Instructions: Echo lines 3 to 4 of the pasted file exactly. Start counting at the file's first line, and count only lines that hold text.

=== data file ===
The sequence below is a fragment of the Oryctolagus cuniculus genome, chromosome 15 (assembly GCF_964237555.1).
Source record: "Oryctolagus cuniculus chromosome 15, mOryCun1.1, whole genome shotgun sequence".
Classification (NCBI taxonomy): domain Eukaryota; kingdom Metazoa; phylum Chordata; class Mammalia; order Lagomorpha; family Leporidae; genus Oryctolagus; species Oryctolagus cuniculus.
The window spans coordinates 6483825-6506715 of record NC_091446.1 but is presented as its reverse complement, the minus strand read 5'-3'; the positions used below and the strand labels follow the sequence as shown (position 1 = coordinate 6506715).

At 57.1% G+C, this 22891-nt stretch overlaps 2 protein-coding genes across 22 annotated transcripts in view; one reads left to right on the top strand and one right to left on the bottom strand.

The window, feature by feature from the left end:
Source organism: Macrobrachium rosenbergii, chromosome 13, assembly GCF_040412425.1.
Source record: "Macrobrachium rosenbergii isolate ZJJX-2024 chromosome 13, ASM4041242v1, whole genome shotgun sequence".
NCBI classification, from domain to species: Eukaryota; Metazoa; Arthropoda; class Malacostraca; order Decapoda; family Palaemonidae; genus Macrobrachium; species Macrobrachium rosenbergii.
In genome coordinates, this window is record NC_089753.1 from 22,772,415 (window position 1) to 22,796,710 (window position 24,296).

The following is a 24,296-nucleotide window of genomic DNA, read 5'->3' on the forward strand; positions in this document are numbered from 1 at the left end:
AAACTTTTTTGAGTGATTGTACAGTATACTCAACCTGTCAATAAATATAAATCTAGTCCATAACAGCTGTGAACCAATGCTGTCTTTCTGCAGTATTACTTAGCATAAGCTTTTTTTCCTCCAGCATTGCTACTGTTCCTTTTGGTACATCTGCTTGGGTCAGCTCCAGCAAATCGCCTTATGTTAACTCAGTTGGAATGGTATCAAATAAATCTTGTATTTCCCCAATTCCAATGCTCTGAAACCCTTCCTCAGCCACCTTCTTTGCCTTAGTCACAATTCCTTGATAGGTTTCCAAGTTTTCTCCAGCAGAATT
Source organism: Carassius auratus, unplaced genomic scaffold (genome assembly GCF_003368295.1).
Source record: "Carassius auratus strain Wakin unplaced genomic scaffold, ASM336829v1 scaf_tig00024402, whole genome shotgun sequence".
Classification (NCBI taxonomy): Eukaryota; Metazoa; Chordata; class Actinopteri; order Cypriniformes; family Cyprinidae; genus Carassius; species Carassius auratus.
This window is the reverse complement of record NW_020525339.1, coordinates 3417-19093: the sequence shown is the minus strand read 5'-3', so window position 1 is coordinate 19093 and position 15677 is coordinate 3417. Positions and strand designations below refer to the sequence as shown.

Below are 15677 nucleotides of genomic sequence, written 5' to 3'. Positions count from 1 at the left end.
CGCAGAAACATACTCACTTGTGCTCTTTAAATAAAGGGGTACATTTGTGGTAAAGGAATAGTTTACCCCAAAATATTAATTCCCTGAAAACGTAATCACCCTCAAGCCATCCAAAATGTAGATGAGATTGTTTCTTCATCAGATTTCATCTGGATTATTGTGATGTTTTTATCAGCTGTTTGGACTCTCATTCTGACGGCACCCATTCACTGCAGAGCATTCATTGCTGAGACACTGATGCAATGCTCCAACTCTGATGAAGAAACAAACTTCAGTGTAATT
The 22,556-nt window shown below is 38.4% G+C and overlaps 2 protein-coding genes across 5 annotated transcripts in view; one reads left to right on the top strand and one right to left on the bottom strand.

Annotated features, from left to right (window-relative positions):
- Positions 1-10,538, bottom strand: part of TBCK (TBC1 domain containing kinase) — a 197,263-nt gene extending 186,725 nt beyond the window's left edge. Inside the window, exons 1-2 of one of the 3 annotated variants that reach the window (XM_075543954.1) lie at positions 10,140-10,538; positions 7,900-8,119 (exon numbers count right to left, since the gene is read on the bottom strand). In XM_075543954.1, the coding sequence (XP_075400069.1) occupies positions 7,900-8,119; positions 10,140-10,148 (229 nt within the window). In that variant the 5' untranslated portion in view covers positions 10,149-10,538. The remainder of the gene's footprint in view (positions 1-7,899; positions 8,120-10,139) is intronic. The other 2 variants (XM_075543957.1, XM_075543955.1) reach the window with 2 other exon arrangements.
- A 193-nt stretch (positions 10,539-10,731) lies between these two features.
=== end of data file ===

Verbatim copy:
Classification (NCBI taxonomy): domain Eukaryota; kingdom Metazoa; phylum Chordata; class Mammalia; order Lagomorpha; family Leporidae; genus Oryctolagus; species Oryctolagus cuniculus.
The window spans coordinates 6483825-6506715 of record NC_091446.1 but is presented as its reverse complement, the minus strand read 5'-3'; the positions used below and the strand labels follow the sequence as shown (position 1 = coordinate 6506715).